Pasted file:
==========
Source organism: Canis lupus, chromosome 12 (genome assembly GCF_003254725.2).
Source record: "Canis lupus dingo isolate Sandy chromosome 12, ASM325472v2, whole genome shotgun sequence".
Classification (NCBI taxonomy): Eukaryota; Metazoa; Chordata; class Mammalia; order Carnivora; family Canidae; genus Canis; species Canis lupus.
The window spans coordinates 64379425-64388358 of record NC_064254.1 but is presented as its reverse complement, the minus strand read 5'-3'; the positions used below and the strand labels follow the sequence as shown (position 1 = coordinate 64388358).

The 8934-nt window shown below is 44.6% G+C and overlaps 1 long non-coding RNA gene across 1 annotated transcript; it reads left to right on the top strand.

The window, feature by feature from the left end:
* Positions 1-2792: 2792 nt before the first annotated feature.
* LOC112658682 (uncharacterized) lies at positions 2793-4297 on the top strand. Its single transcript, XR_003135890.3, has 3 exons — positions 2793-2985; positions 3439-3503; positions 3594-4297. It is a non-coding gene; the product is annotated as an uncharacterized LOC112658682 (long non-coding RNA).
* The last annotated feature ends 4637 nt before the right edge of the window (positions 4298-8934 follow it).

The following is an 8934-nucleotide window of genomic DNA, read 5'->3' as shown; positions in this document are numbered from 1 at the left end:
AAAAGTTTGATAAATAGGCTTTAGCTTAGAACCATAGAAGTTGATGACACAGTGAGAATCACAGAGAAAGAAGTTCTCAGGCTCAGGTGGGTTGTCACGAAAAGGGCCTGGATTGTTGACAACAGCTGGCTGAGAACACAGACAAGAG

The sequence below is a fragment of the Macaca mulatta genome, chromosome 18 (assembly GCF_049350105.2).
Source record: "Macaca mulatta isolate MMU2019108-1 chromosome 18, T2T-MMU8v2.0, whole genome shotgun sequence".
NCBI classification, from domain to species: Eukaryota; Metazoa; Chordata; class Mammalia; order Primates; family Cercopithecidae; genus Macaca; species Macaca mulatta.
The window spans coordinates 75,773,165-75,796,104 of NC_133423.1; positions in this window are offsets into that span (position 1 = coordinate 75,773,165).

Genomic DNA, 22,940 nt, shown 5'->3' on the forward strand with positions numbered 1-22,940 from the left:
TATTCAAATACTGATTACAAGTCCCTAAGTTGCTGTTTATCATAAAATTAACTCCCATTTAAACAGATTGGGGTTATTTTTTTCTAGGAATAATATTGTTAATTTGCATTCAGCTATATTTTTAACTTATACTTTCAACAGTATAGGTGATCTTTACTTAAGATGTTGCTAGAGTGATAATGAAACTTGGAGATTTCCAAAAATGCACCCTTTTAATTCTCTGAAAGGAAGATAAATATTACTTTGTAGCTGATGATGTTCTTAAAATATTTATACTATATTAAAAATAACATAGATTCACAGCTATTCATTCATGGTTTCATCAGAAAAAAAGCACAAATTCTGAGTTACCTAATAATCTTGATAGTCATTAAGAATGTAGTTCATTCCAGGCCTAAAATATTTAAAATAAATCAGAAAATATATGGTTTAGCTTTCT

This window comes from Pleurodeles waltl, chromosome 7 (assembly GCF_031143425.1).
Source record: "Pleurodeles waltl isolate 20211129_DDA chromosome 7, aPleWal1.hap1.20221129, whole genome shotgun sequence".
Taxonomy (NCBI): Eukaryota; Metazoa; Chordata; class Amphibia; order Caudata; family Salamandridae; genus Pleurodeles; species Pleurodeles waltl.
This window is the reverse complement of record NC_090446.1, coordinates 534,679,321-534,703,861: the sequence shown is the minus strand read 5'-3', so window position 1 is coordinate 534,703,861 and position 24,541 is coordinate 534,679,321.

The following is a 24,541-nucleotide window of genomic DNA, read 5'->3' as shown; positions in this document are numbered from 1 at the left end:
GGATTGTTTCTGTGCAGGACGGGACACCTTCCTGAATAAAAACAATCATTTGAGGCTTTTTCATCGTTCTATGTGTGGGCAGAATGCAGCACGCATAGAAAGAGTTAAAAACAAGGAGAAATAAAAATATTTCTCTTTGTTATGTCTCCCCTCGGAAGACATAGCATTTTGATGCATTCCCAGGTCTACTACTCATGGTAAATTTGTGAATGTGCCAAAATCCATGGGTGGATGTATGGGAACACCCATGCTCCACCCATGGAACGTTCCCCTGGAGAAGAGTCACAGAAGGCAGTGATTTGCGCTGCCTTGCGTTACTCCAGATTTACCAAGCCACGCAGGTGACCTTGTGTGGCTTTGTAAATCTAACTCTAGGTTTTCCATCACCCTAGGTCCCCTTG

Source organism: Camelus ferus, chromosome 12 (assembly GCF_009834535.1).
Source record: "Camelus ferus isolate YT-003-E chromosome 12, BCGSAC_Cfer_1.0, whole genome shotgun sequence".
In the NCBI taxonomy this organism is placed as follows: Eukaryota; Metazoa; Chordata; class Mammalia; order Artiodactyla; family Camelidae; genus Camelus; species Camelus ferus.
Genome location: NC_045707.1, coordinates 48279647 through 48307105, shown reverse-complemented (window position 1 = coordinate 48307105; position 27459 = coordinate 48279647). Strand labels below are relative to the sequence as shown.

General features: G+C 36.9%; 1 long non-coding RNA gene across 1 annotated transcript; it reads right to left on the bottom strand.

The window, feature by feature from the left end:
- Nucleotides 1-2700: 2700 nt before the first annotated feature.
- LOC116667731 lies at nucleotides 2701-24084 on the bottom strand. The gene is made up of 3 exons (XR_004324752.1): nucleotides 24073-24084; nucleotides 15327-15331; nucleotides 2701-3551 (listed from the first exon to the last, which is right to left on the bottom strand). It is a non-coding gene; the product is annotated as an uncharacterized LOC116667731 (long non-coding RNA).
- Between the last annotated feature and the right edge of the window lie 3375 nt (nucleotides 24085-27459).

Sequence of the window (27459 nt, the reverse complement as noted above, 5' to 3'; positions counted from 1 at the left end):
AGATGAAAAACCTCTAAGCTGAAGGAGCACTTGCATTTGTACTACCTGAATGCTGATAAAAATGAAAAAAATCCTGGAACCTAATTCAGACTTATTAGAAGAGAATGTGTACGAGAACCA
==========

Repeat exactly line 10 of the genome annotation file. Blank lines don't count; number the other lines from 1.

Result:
The following is an 8934-nucleotide window of genomic DNA, read 5'->3' as shown; positions in this document are numbered from 1 at the left end: